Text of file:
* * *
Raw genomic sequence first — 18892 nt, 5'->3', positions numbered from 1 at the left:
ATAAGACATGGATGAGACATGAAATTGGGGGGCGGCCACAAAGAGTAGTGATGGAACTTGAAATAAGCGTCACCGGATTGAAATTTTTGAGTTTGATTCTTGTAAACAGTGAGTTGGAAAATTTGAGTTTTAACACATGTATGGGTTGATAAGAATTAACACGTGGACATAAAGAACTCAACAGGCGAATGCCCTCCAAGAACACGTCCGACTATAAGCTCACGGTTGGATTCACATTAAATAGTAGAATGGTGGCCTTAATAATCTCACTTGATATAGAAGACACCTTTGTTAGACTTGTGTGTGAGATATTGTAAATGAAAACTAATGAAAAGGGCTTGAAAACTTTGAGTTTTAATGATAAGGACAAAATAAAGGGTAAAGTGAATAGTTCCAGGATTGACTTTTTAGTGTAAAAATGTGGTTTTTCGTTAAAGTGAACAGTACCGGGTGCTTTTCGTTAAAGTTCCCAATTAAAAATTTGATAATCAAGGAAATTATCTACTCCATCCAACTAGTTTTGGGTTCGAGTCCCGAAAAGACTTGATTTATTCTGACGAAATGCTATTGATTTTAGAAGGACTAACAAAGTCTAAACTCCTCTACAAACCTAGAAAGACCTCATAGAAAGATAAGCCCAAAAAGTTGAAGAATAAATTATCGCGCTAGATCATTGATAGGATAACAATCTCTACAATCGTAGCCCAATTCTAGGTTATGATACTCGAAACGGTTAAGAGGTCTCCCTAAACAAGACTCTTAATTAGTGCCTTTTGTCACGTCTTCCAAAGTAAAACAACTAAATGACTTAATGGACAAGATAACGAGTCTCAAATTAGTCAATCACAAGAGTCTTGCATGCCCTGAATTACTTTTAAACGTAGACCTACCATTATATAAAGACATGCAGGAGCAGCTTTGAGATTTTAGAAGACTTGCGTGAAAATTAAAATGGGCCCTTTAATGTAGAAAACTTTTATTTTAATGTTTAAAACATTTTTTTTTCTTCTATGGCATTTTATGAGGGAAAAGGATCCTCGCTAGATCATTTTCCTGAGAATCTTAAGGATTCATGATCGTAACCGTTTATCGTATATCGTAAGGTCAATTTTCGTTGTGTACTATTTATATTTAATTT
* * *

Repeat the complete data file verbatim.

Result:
Raw genomic sequence first — 18892 nt, 5'->3', positions numbered from 1 at the left:
ATAAGACATGGATGAGACATGAAATTGGGGGGCGGCCACAAAGAGTAGTGATGGAACTTGAAATAAGCGTCACCGGATTGAAATTTTTGAGTTTGATTCTTGTAAACAGTGAGTTGGAAAATTTGAGTTTTAACACATGTATGGGTTGATAAGAATTAACACGTGGACATAAAGAACTCAACAGGCGAATGCCCTCCAAGAACACGTCCGACTATAAGCTCACGGTTGGATTCACATTAAATAGTAGAATGGTGGCCTTAATAATCTCACTTGATATAGAAGACACCTTTGTTAGACTTGTGTGTGAGATATTGTAAATGAAAACTAATGAAAAGGGCTTGAAAACTTTGAGTTTTAATGATAAGGACAAAATAAAGGGTAAAGTGAATAGTTCCAGGATTGACTTTTTAGTGTAAAAATGTGGTTTTTCGTTAAAGTGAACAGTACCGGGTGCTTTTCGTTAAAGTTCCCAATTAAAAATTTGATAATCAAGGAAATTATCTACTCCATCCAACTAGTTTTGGGTTCGAGTCCCGAAAAGACTTGATTTATTCTGACGAAATGCTATTGATTTTAGAAGGACTAACAAAGTCTAAACTCCTCTACAAACCTAGAAAGACCTCATAGAAAGATAAGCCCAAAAAGTTGAAGAATAAATTATCGCGCTAGATCATTGATAGGATAACAATCTCTACAATCGTAGCCCAATTCTAGGTTATGATACTCGAAACGGTTAAGAGGTCTCCCTAAACAAGACTCTTAATTAGTGCCTTTTGTCACGTCTTCCAAAGTAAAACAACTAAATGACTTAATGGACAAGATAACGAGTCTCAAATTAGTCAATCACAAGAGTCTTGCATGCCCTGAATTACTTTTAAACGTAGACCTACCATTATATAAAGACATGCAGGAGCAGCTTTGAGATTTTAGAAGACTTGCGTGAAAATTAAAATGGGCCCTTTAATGTAGAAAACTTTTATTTTAATGTTTAAAACATTTTTTTTTCTTCTATGGCATTTTATGAGGGAAAAGGATCCTCGCTAGATCATTTTCCTGAGAATCTTAAGGATTCATGATCGTAACCGTTTATCGTATATCGTAAGGTCAATTTTCGTTGTGTACTATTTATATTTAATTT